1 Chronicles Chapter 8
Verses 1-40: This section enlarges on the genealogy of Benjamin (in 7:6-12), most likely because of that tribe’s important relationship with Judah in the southern kingdom. Thus, these two tribes taken in captivity together and the Levites make up the retuning remnant (in 538 B.C.).
This more extensive genealogy of “Benjamin” reminds readers that Saul, the first king of Israel, descended from the line of Benjamin.
1 Chronicles 8:1 “Now Benjamin begat Bela his firstborn, Ashbel the second, and Aharah the third,”
This list expands that of (7:6-12), listing Benjamites in various localities (verses 1-32), and closes with the mention of the family of Saul (verses 33-40). Benjamin is accorded a final place in the genealogies to prepare the readers of (1 Chronicles), for the narrative concerning Saul (in chapter 10). Note the similar positioning of the supplemental list of Benjamites in Gibeon from which came Saul, Israel’s first king (in 9:35-44).
1 Chronicles 8:2 “Nohah the fourth, and Rapha the fifth.”
Nohah is supposed by some to be the same with Becher (1 Chron. 7:6), and by others with Naaman (Gen. 46:21), as Rapha, the same with Rosh there.
These five sons listed here, vary a little from the families of Benjamin listed (in Numbers 26:38-39). There are five families in each case however. There is just a little difference in the fathers of the family’s names. Bela, his firstborn, is the same in both. He became the father of the Belaites. Ashbel is the same in Numbers and here. He was the father of the Ashbelites. Aharah could be the same as Ahiram in Numbers, who started the Ahiramites. Nohah and Rapha given here as the fourth and fifth sons, are not mentioned in Numbers. In Numbers, Shupham, and Hupham are mentioned instead. I will give you the Scripture on this family from Genesis.
Genesis 46:21 “And the sons of Benjamin [were] Belah, and Becher, and Ashbel, Gera, and Naaman, Ehi, and Rosh, Muppim, and Huppim, and Ard.”
In the Bible, sons and grandsons are both called sons. Sometimes, male descendants from many generations down are called sons. That is why these names are not always the same.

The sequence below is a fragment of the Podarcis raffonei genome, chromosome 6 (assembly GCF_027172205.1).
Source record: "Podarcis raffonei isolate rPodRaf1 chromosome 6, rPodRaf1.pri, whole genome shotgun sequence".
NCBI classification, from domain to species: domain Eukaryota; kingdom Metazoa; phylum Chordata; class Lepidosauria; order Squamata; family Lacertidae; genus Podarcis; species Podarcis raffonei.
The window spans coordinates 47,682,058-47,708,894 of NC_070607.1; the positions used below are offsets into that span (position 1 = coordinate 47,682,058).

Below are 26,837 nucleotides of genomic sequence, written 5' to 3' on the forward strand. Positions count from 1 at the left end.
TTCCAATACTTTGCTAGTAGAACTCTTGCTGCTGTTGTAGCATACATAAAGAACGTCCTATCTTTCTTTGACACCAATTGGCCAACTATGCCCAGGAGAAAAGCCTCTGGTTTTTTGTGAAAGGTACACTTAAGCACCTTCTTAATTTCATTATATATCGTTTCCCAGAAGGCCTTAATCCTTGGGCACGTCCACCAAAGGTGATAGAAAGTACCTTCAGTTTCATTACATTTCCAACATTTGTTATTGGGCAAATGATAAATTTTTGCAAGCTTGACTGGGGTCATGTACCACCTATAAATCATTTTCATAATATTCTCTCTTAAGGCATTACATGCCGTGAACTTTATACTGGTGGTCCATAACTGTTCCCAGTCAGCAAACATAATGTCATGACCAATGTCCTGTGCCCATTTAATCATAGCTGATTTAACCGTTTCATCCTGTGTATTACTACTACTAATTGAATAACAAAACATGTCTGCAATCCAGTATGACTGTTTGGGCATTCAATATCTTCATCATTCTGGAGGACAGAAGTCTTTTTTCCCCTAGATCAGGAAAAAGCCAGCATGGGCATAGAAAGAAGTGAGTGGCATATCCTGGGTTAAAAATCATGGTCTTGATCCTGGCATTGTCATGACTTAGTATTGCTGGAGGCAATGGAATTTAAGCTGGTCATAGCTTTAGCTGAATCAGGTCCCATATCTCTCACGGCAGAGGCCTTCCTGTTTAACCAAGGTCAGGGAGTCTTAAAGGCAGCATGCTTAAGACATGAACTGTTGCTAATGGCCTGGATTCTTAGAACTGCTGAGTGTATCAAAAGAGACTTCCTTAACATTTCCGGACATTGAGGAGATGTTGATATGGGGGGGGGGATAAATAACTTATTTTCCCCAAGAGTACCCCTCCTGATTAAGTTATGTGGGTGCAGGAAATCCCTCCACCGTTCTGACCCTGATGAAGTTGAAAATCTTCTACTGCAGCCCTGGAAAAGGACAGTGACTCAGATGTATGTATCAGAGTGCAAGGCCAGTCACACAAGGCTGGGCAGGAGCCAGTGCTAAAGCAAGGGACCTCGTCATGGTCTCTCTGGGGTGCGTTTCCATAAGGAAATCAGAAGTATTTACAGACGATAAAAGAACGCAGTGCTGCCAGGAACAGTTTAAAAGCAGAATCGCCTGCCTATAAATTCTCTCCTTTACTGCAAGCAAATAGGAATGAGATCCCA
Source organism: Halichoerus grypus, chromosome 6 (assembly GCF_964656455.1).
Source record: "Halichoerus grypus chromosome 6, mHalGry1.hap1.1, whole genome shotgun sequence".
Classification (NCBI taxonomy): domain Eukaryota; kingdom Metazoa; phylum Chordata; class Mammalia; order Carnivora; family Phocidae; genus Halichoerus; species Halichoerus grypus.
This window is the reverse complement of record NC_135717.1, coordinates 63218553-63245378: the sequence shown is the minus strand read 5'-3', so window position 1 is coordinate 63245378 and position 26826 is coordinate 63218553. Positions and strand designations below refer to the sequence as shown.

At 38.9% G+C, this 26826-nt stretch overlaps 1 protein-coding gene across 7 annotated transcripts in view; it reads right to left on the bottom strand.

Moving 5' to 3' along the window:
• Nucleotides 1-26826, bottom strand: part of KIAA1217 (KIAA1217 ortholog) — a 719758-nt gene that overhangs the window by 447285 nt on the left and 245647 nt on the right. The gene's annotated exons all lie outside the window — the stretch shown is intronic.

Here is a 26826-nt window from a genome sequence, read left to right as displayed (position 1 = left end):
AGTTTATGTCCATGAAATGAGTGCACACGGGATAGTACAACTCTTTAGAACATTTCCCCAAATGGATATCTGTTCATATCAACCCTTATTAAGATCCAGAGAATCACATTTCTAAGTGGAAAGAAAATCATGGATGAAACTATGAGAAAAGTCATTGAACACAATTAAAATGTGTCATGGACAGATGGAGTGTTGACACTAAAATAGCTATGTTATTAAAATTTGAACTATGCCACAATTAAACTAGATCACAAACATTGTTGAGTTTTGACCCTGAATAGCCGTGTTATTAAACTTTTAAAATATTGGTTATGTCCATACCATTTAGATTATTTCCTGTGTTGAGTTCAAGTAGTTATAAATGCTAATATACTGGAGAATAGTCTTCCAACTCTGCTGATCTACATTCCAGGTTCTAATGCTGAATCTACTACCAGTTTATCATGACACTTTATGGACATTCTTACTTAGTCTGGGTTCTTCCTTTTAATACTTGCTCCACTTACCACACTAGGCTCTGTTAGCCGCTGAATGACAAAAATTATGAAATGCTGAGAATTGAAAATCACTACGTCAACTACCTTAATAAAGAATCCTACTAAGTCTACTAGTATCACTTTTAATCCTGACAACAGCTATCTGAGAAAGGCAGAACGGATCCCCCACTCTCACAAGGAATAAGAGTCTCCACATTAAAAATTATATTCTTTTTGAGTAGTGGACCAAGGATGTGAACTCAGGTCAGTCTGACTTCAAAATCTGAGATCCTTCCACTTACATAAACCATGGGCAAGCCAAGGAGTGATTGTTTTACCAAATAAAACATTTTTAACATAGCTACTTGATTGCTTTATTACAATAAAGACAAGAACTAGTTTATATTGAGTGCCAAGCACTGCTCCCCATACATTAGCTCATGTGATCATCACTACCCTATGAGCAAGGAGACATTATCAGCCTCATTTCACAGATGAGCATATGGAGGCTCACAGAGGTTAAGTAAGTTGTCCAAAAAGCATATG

1 Chronicles 8:3-5 “And the sons of Bela were, Addar, and Gera, and Abihud,” “And Abishua, and Naaman, and Ahoah,” “And Gera, and Shephuphan, and Huram.”
These were all the sons of Bela; one of the name of Naaman is reckoned among the sons of Benjamin (Genesis 46:21), and from this grandson the family of the Naamanites are named (Numbers 26:40). And Ahoah is by some thought to be the same with Ehi, mentioned (in Genesis 46:21), as one of Benjamin’s sons. Some take the three last to be the sons of Ehud, spoken of in the next verse; but Shephuphan and Huram seem to be the same with Shupham and Hupham (Num. 26:39).
The first of these is thought to be the same with Ard, mentioned among the sons of Benjamin (Genesis 46:21), but was one of his grandsons (see Num. 26:40), as Gera also was.
There are nine sons listed here, and only three of them are listed in Numbers. We must remember, that this chronicle was put together many years after the fact. So many of these names are similar to others and it is easy for such seemingly errors. I believe that what really happened was that some of them died early, and were not included in some of the lists. As we said earlier, some may be grandsons, as well.
1 Chronicles 8:6 “And these [are] the sons of Ehud: these are the heads of the fathers of the inhabitants of Geba, and they removed them to Manahath:”
Not he that was a judge in Israel (Judges 3:15), but perhaps a son of Huram the last mentioned. For not the three last are his sons, as some think, but the three following in the next verse; what follows being to be read in a parenthesis.
“These are the heads of the fathers of the inhabitants of Geba”: A city in the tribe of Benjamin (Joshua 18:24). Namely, those sons of Ehud, after mentioned, were principal men in that tribe, and chief of the inhabitants of the city of Geba.
“And they removed them to Manahath”: The name of a country referred to (in 1 Chron. 2:52), according to Jarchi, which was in the tribe of Judah. Geba being too small, either the inhabitants of Geba removed them, or they removed themselves, or their fathers removed them (1 Chron. 8:7). Or it may be read impersonally, they were removed thither for the sake of a better habitation. The Targum adds, “to the land of the house of Esau,” to Edom; which is not likely.
1 Chronicles 8:7 “And Naaman, and Ahiah, and Gera, he removed them, and begat Uzza, and Ahihud.”